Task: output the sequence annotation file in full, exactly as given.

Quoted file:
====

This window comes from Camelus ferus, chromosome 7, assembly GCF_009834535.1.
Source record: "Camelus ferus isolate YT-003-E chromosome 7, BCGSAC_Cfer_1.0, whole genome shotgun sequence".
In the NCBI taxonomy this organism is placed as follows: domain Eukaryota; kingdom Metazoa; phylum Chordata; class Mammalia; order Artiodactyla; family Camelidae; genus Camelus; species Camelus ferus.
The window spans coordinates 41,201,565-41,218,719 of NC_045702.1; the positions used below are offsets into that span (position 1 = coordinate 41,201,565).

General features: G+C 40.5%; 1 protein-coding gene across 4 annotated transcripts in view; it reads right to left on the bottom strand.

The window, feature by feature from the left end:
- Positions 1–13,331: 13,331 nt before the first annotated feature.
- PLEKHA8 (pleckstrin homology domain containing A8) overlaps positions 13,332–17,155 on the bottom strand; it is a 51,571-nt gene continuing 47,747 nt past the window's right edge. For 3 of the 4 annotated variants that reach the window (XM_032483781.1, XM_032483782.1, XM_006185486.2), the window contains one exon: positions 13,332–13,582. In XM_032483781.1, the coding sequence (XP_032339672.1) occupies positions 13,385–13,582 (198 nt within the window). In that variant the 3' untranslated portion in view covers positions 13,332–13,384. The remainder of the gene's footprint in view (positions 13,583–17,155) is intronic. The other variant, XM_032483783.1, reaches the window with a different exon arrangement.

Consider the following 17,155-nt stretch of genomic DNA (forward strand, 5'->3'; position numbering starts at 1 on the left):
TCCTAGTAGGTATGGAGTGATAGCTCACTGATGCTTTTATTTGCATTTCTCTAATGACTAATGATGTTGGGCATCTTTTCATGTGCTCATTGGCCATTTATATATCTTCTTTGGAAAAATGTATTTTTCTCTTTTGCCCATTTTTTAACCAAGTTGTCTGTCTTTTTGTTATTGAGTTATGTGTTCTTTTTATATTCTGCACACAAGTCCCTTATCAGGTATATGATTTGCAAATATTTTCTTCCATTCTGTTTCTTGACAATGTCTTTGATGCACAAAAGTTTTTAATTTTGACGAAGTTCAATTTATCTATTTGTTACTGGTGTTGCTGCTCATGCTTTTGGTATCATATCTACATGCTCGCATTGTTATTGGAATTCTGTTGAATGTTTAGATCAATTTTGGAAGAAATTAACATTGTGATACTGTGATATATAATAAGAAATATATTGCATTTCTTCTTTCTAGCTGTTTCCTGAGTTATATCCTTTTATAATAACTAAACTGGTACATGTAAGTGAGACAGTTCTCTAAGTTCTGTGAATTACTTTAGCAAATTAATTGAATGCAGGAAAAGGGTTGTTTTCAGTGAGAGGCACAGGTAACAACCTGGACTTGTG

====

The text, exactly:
This window comes from Camelus ferus, chromosome 7, assembly GCF_009834535.1.
Source record: "Camelus ferus isolate YT-003-E chromosome 7, BCGSAC_Cfer_1.0, whole genome shotgun sequence".
In the NCBI taxonomy this organism is placed as follows: domain Eukaryota; kingdom Metazoa; phylum Chordata; class Mammalia; order Artiodactyla; family Camelidae; genus Camelus; species Camelus ferus.
The window spans coordinates 41,201,565-41,218,719 of NC_045702.1; the positions used below are offsets into that span (position 1 = coordinate 41,201,565).

General features: G+C 40.5%; 1 protein-coding gene across 4 annotated transcripts in view; it reads right to left on the bottom strand.

The window, feature by feature from the left end:
- Positions 1–13,331: 13,331 nt before the first annotated feature.
- PLEKHA8 (pleckstrin homology domain containing A8) overlaps positions 13,332–17,155 on the bottom strand; it is a 51,571-nt gene continuing 47,747 nt past the window's right edge. For 3 of the 4 annotated variants that reach the window (XM_032483781.1, XM_032483782.1, XM_006185486.2), the window contains one exon: positions 13,332–13,582. In XM_032483781.1, the coding sequence (XP_032339672.1) occupies positions 13,385–13,582 (198 nt within the window). In that variant the 3' untranslated portion in view covers positions 13,332–13,384. The remainder of the gene's footprint in view (positions 13,583–17,155) is intronic. The other variant, XM_032483783.1, reaches the window with a different exon arrangement.

Consider the following 17,155-nt stretch of genomic DNA (forward strand, 5'->3'; position numbering starts at 1 on the left):
TCCTAGTAGGTATGGAGTGATAGCTCACTGATGCTTTTATTTGCATTTCTCTAATGACTAATGATGTTGGGCATCTTTTCATGTGCTCATTGGCCATTTATATATCTTCTTTGGAAAAATGTATTTTTCTCTTTTGCCCATTTTTTAACCAAGTTGTCTGTCTTTTTGTTATTGAGTTATGTGTTCTTTTTATATTCTGCACACAAGTCCCTTATCAGGTATATGATTTGCAAATATTTTCTTCCATTCTGTTTCTTGACAATGTCTTTGATGCACAAAAGTTTTTAATTTTGACGAAGTTCAATTTATCTATTTGTTACTGGTGTTGCTGCTCATGCTTTTGGTATCATATCTACATGCTCGCATTGTTATTGGAATTCTGTTGAATGTTTAGATCAATTTTGGAAGAAATTAACATTGTGATACTGTGATATATAATAAGAAATATATTGCATTTCTTCTTTCTAGCTGTTTCCTGAGTTATATCCTTTTATAATAACTAAACTGGTACATGTAAGTGAGACAGTTCTCTAAGTTCTGTGAATTACTTTAGCAAATTAATTGAATGCAGGAAAAGGGTTGTTTTCAGTGAGAGGCACAGGTAACAACCTGGACTTGTG